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Symptoms of a Concussion

Symptoms of Childhood Illnesses

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Updated September 27, 2005

A concussion is a type of brain injury that sometimes occurs during many high school sports, including baseball, basketball, football, gymnastics, hockey, lacrosse, soccer, softball, volleyball, and wrestling. It is important to keep in mind that a concussion can happen in almost any sport in which a collision can happen, so even a tennis player can get a concussion if he trips, falls, and hits his head on the tennis court.

Symptoms of a Concussion

If an athlete has a concussion, according to the Centers for Disease Control and Prevention, coaches, parents, or other students might notice that the injured player:
  • Appears dazed or stunned
  • Is confused about assignment
  • Forgets plays
  • Is unsure of game, score, or opponent
  • Moves clumsily
  • Answers questions slowly
  • Loses consciousness
  • Shows behavior or personality changes
  • Can't recall events prior to hit
  • Can't recall events after hit
Or the athlete himself might report the following symptoms if he has a concussion, including a:
  • Headache
  • Nausea
  • Balance problems or dizziness
  • Double or fuzzy vision
  • Sensitivity to light or noise
  • Feeling sluggish
  • Feeling foggy or groggy
  • Concentration or memory problems
  • Confusion
Although student athletes often feel pressure to play through the pain, it is important to remember that a concussion is a brain injury and that all concussions are serious.

Other important facts about concussions include that they:

  • are caused by a bump, blow, or jolt to the head
  • can occur even if the athlete doesn't lose consciousness
  • can happen in any sport
  • may not cause symptoms until days or weeks after the injury
  • can cause brain swelling, permanent brain damage, or even death, if an athlete has a second concussion before fulling recovering from a first one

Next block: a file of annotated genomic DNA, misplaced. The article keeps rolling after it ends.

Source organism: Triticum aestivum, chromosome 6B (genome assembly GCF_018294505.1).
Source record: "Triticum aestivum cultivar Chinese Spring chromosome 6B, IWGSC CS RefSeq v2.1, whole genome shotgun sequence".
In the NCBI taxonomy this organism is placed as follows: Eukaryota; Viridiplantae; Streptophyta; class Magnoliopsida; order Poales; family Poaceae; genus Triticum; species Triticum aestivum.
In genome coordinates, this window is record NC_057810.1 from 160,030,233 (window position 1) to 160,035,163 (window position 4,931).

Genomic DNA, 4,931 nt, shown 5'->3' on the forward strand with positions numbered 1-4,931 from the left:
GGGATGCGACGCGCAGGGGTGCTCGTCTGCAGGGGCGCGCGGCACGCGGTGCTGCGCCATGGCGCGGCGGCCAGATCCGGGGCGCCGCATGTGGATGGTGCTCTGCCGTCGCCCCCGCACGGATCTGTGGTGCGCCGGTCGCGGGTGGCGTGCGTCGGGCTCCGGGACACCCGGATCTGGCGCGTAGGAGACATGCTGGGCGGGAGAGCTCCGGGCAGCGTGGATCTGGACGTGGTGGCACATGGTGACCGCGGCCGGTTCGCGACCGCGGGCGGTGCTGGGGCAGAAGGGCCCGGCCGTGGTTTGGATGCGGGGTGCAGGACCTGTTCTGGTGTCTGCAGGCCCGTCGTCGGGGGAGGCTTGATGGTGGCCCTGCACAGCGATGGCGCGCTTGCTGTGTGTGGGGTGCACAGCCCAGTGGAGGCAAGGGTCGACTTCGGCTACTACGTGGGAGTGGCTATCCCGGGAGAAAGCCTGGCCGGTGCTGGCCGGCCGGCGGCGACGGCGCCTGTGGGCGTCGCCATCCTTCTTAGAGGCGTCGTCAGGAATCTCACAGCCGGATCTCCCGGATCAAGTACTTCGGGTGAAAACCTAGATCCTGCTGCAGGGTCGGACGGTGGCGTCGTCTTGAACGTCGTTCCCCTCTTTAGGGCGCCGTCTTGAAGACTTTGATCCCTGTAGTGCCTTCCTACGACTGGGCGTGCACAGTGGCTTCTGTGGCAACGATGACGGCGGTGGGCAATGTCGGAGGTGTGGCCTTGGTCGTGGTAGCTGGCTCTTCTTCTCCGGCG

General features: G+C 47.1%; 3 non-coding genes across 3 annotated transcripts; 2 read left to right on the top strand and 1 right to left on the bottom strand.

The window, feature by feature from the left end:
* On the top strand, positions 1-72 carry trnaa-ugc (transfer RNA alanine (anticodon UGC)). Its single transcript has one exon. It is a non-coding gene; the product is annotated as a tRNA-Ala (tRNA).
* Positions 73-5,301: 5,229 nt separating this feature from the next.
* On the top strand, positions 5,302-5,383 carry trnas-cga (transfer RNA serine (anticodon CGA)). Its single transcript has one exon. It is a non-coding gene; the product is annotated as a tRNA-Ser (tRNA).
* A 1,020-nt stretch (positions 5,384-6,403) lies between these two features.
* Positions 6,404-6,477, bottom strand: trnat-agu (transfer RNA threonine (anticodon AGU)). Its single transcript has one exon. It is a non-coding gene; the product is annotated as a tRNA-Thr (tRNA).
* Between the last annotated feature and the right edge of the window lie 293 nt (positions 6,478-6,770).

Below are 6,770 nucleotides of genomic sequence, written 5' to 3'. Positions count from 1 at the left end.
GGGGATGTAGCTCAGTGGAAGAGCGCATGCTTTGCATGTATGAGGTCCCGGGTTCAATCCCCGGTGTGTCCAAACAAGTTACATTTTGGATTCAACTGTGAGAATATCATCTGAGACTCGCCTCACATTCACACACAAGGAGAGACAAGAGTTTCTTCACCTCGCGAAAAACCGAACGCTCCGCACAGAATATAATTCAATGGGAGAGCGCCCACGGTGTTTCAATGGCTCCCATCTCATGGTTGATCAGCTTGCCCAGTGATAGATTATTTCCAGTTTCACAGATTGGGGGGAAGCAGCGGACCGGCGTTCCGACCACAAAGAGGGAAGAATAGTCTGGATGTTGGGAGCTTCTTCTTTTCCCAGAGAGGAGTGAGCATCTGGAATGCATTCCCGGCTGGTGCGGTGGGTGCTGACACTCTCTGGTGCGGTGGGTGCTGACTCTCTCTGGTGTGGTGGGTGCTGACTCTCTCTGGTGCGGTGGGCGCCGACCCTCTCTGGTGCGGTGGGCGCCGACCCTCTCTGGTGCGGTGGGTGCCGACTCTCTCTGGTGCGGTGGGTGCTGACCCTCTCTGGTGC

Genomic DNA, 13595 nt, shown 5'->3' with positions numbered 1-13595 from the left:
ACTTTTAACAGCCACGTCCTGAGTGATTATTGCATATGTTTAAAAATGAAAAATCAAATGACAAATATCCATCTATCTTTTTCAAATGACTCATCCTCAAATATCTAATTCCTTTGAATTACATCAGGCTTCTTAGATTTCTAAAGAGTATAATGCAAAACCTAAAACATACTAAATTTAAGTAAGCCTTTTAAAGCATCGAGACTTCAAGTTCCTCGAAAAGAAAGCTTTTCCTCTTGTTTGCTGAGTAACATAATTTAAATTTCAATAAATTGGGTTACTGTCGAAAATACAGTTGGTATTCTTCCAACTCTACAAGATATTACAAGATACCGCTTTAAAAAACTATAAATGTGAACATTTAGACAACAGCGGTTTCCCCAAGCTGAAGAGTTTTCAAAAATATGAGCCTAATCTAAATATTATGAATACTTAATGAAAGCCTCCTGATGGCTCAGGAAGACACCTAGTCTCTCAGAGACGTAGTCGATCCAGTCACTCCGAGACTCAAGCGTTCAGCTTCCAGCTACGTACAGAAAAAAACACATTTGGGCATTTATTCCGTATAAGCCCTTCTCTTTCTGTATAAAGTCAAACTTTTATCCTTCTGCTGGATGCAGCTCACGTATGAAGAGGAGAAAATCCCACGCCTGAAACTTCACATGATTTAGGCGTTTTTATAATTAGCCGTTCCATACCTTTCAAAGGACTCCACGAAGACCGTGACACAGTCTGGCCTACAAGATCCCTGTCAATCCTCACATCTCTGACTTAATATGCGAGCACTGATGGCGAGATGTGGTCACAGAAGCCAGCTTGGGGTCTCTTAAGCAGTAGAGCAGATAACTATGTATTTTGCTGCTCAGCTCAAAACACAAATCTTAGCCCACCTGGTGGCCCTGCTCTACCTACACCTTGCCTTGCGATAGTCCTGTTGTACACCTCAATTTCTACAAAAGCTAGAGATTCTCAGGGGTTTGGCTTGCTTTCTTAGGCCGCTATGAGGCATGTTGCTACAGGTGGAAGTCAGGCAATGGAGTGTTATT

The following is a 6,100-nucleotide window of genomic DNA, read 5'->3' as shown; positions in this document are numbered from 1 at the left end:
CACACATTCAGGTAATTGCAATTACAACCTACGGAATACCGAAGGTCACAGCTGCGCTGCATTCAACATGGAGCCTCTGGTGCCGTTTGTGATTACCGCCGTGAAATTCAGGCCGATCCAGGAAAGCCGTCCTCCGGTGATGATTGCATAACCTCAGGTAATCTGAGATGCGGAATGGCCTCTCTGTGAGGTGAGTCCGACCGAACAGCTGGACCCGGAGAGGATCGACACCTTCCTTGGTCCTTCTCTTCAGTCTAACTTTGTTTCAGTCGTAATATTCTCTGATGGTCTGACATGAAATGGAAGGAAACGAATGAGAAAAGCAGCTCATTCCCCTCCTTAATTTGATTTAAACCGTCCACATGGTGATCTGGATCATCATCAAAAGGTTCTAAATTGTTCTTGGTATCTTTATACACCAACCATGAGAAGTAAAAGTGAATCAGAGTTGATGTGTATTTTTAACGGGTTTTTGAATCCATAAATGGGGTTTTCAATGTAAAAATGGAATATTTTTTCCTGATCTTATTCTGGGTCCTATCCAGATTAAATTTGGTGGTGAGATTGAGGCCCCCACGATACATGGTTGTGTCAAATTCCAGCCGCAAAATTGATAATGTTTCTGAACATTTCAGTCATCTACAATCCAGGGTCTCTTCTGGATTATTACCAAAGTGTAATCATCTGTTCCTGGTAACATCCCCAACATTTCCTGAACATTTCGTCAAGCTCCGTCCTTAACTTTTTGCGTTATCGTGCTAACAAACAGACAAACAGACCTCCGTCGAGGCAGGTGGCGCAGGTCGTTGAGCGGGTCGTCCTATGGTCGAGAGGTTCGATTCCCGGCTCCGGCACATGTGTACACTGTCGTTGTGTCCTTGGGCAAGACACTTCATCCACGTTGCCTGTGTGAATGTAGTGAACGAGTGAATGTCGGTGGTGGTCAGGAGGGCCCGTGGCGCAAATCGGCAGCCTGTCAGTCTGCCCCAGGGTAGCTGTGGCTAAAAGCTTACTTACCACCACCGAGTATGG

Concussion Management

If you think that an athlete has concussion, according to the CDC Heads Up: Concussion in High School Sports program*, you should:
  1. Seek medical attention right away. A health care professional will be able to decide how serious the concussion is and when it is safe for your teen to return to sports.
  2. Keep your teen out of play. Concussions take time to heal. Don't let your teen return to play until a health care professional says it's OK. Athletes who return to play too soon, while the brain is still healing, risk a greater chance of having a second concussion. Second or later concussions can be very serious. They can cause permanent brain damage, affecting your teen for a lifetime.
  3. Tell all of your teen's coaches about any recent concussion. Coaches should know if your teen had a recent concussion in ANY sport. Your teen's coaches may not know about a concussion your teen received in another sport or activity unless you tell them. Knowing about the concussion will allow the coach to keep your teen from activities that could result in another concussion.
  4. Remind your teen: It's better to miss one game than the whole season.

*Source: CDC Heads Up: Concussion in High School Sports

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